Car sales are a major source of sales tax revenue for St. Charles. As such, city officials are ready to cut an estimated $1.4 million deal with owners of the St. Charles Toyota dealership to help revive the city's status as a car shopping destination.
The deal would have a similar structure to agreements city officials struck with Sears for an appliance showroom store and a West Chicago car dealership owner for a GMC/Buick dealership about a year ago. City officials agreed to rebate for several years a portion of the sales tax dollars those businesses generate for the city in trade for the companies setting up shop in the city.
Dennis Alf, president of St. Charles Toyota, wants the city to rebate sales taxes generated by his existing dealership at 2651 E. Main St. as well as sales taxes he hopes to generate by bringing a used car dealership to the former Richards Chrysler and Aamco lots at 1845 E. Main St.
Alf plans to purchase and improve the 1845 E. Main St. property at a total cost of about $1.5 million. The sales tax reimbursement would essentially refund the cost of the purchase and improvements over the course of 15 years.
In the first five years of the deal, the city will return 100 percent of the sales tax dollars Alf generates beyond the first $300,000. In other words, the city gets the first $300,000 of sales tax the business creates each year, and Alf keeps everything after that.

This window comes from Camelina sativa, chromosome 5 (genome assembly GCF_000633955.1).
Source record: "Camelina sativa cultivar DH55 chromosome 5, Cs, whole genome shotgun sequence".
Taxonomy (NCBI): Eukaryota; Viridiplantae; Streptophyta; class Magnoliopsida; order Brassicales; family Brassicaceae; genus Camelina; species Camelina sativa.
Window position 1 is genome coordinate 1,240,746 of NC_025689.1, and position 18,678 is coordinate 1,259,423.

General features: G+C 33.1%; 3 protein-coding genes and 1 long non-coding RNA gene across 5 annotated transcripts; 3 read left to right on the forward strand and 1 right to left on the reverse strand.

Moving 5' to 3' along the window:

For years six through 10, Alf will get back 90 percent of the sales tax dollars he generates after the initial $300,000. In the final five years of the deal, he'll get back 75 percent.
If for some reason a car dealership doesn't succeed at the 1845 E. Main St. location at any point of the 15-year agreement, Alf must pay back all of the sales tax revenue he receives.
City projections estimate Alf would receive $1.44 million over the life of the deal. Meanwhile, the city would rake in $4.8 million during the 15-year agreement.
Alf sold aldermen on the plan this week as a move that can save St. Charles' automobile dealership industry.
"For years, St. Charles was king," Alf said. "It was a selling place of cars, and it was more powerful in the Fox River Valley than other areas. But it's a very competitive business. We've seen stores close here. We've seen manufacturers not want to come here anymore. It's important that we reinvest those sales tax dollars so we can be competitive. Otherwise, we will crumble."
City officials told aldermen the city's reputation as a place to buy cars is at a critical juncture. Aldermen are expected to approve the deal at Monday's city council meeting.
"We're investing in our city," Alderman Cliff Carrignan said. "We're investing in a future for keeping our automobile mall here in town."